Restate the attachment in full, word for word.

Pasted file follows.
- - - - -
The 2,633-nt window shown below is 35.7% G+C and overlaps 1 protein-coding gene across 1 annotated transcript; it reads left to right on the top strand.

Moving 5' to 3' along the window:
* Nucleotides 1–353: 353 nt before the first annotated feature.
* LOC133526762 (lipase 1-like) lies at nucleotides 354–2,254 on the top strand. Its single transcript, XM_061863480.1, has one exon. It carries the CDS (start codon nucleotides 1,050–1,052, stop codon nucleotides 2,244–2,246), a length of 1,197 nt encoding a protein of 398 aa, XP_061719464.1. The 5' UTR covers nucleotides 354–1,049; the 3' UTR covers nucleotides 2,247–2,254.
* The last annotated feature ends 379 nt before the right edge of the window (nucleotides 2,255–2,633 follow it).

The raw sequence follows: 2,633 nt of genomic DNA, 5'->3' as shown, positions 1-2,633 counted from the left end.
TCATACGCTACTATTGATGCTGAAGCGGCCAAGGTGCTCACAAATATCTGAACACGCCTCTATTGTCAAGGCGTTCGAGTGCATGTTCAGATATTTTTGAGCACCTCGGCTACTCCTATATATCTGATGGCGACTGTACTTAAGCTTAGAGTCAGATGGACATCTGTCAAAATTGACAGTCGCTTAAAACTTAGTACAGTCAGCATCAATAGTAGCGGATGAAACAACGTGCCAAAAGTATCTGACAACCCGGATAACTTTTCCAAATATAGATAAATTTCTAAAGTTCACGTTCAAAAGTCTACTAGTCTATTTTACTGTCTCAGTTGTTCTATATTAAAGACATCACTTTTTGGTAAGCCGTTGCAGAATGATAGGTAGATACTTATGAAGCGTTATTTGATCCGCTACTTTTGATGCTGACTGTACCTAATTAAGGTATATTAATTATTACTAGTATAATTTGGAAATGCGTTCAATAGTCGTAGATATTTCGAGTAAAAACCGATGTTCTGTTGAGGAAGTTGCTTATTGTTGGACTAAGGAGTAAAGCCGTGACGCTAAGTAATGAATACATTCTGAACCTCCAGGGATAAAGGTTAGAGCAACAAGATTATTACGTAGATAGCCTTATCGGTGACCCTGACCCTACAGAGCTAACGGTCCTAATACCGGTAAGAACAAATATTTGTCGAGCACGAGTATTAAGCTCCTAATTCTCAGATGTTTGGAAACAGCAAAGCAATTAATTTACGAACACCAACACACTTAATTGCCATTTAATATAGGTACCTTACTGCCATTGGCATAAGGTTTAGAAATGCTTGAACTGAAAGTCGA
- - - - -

The 2,633-nt window shown below is 35.7% G+C and overlaps 1 protein-coding gene across 1 annotated transcript; it reads left to right on the top strand.

Moving 5' to 3' along the window:
* Nucleotides 1–353: 353 nt before the first annotated feature.
* LOC133526762 (lipase 1-like) lies at nucleotides 354–2,254 on the top strand. Its single transcript, XM_061863480.1, has one exon. It carries the CDS (start codon nucleotides 1,050–1,052, stop codon nucleotides 2,244–2,246), a length of 1,197 nt encoding a protein of 398 aa, XP_061719464.1. The 5' UTR covers nucleotides 354–1,049; the 3' UTR covers nucleotides 2,247–2,254.
* The last annotated feature ends 379 nt before the right edge of the window (nucleotides 2,255–2,633 follow it).

The raw sequence follows: 2,633 nt of genomic DNA, 5'->3' as shown, positions 1-2,633 counted from the left end.
TCATACGCTACTATTGATGCTGAAGCGGCCAAGGTGCTCACAAATATCTGAACACGCCTCTATTGTCAAGGCGTTCGAGTGCATGTTCAGATATTTTTGAGCACCTCGGCTACTCCTATATATCTGATGGCGACTGTACTTAAGCTTAGAGTCAGATGGACATCTGTCAAAATTGACAGTCGCTTAAAACTTAGTACAGTCAGCATCAATAGTAGCGGATGAAACAACGTGCCAAAAGTATCTGACAACCCGGATAACTTTTCCAAATATAGATAAATTTCTAAAGTTCACGTTCAAAAGTCTACTAGTCTATTTTACTGTCTCAGTTGTTCTATATTAAAGACATCACTTTTTGGTAAGCCGTTGCAGAATGATAGGTAGATACTTATGAAGCGTTATTTGATCCGCTACTTTTGATGCTGACTGTACCTAATTAAGGTATATTAATTATTACTAGTATAATTTGGAAATGCGTTCAATAGTCGTAGATATTTCGAGTAAAAACCGATGTTCTGTTGAGGAAGTTGCTTATTGTTGGACTAAGGAGTAAAGCCGTGACGCTAAGTAATGAATACATTCTGAACCTCCAGGGATAAAGGTTAGAGCAACAAGATTATTACGTAGATAGCCTTATCGGTGACCCTGACCCTACAGAGCTAACGGTCCTAATACCGGTAAGAACAAATATTTGTCGAGCACGAGTATTAAGCTCCTAATTCTCAGATGTTTGGAAACAGCAAAGCAATTAATTTACGAACACCAACACACTTAATTGCCATTTAATATAGGTACCTTACTGCCATTGGCATAAGGTTTAGAAATGCTTGAACTGAAAGTCGA